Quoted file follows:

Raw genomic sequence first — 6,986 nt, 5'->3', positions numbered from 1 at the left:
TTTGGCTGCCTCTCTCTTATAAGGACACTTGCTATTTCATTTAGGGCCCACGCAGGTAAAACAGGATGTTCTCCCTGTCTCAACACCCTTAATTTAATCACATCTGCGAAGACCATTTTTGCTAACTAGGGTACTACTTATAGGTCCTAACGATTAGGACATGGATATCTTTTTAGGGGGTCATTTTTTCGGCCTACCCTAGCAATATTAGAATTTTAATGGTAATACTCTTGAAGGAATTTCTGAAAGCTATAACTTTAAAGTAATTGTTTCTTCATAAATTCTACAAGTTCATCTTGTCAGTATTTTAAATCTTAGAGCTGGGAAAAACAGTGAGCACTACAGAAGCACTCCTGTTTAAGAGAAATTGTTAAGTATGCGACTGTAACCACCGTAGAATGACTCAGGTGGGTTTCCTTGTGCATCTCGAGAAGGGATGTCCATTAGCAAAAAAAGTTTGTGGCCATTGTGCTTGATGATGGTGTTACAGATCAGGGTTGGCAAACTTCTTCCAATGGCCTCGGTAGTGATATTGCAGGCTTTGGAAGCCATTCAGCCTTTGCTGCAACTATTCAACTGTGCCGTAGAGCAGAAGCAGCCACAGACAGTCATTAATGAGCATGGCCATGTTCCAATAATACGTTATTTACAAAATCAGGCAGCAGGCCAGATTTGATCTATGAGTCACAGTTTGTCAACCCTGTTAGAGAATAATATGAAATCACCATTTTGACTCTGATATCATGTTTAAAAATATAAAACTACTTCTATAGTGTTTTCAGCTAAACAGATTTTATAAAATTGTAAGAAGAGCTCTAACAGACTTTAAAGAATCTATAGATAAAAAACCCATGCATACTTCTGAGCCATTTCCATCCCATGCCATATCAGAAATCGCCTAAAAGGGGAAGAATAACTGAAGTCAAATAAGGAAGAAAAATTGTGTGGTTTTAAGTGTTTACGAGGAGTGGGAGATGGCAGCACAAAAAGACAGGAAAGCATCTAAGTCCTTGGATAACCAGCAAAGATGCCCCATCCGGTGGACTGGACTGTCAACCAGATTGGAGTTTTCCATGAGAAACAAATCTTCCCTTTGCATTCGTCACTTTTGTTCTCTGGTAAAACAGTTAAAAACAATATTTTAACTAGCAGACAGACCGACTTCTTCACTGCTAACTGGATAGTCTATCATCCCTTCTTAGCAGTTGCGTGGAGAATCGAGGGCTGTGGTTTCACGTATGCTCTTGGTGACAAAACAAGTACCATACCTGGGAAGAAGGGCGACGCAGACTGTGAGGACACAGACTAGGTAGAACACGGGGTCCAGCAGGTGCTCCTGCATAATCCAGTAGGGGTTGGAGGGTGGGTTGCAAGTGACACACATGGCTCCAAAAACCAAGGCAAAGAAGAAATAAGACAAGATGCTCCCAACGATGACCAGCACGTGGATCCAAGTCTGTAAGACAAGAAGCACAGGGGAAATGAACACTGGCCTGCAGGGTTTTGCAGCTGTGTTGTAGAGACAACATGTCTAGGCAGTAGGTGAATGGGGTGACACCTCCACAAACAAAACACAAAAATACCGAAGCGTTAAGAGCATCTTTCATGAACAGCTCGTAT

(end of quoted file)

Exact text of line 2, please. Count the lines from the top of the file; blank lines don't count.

TTTGGCTGCCTCTCTCTTATAAGGACACTTGCTATTTCATTTAGGGCCCACGCAGGTAAAACAGGATGTTCTCCCTGTCTCAACACCCTTAATTTAATCACATCTGCGAAGACCATTTTTGCTAACTAGGGTACTACTTATAGGTCCTAACGATTAGGACATGGATATCTTTTTAGGGGGTCATTTTTTCGGCCTACCCTAGCAATATTAGAATTTTAATGGTAATACTCTTGAAGGAATTTCTGAAAGCTATAACTTTAAAGTAATTGTTTCTTCATAAATTCTACAAGTTCATCTTGTCAGTATTTTAAATCTTAGAGCTGGGAAAAACAGTGAGCACTACAGAAGCACTCCTGTTTAAGAGAAATTGTTAAGTATGCGACTGTAACCACCGTAGAATGACTCAGGTGGGTTTCCTTGTGCATCTCGAGAAGGGATGTCCATTAGCAAAAAAAGTTTGTGGCCATTGTGCTTGATGATGGTGTTACAGATCAGGGTTGGCAAACTTCTTCCAATGGCCTCGGTAGTGATATTGCAGGCTTTGGAAGCCATTCAGCCTTTGCTGCAACTATTCAACTGTGCCGTAGAGCAGAAGCAGCCACAGACAGTCATTAATGAGCATGGCCATGTTCCAATAATACGTTATTTACAAAATCAGGCAGCAGGCCAGATTTGATCTATGAGTCACAGTTTGTCAACCCTGTTAGAGAATAATATGAAATCACCATTTTGACTCTGATATCATGTTTAAAAATATAAAACTACTTCTATAGTGTTTTCAGCTAAACAGATTTTATAAAATTGTAAGAAGAGCTCTAACAGACTTTAAAGAATCTATAGATAAAAAACCCATGCATACTTCTGAGCCATTTCCATCCCATGCCATATCAGAAATCGCCTAAAAGGGGAAGAATAACTGAAGTCAAATAAGGAAGAAAAATTGTGTGGTTTTAAGTGTTTACGAGGAGTGGGAGATGGCAGCACAAAAAGACAGGAAAGCATCTAAGTCCTTGGATAACCAGCAAAGATGCCCCATCCGGTGGACTGGACTGTCAACCAGATTGGAGTTTTCCATGAGAAACAAATCTTCCCTTTGCATTCGTCACTTTTGTTCTCTGGTAAAACAGTTAAAAACAATATTTTAACTAGCAGACAGACCGACTTCTTCACTGCTAACTGGATAGTCTATCATCCCTTCTTAGCAGTTGCGTGGAGAATCGAGGGCTGTGGTTTCACGTATGCTCTTGGTGACAAAACAAGTACCATACCTGGGAAGAAGGGCGACGCAGACTGTGAGGACACAGACTAGGTAGAACACGGGGTCCAGCAGGTGCTCCTGCATAATCCAGTAGGGGTTGGAGGGTGGGTTGCAAGTGACACACATGGCTCCAAAAACCAAGGCAAAGAAGAAATAAGACAAGATGCTCCCAACGATGACCAGCACGTGGATCCAAGTCTGTAAGACAAGAAGCACAGGGGAAATGAACACTGGCCTGCAGGGTTTTGCAGCTGTGTTGTAGAGACAACATGTCTAGGCAGTAGGTGAATGGGGTGACACCTCCACAAACAAAACACAAAAATACCGAAGCGTTAAGAGCATCTTTCATGAACAGCTCGTAT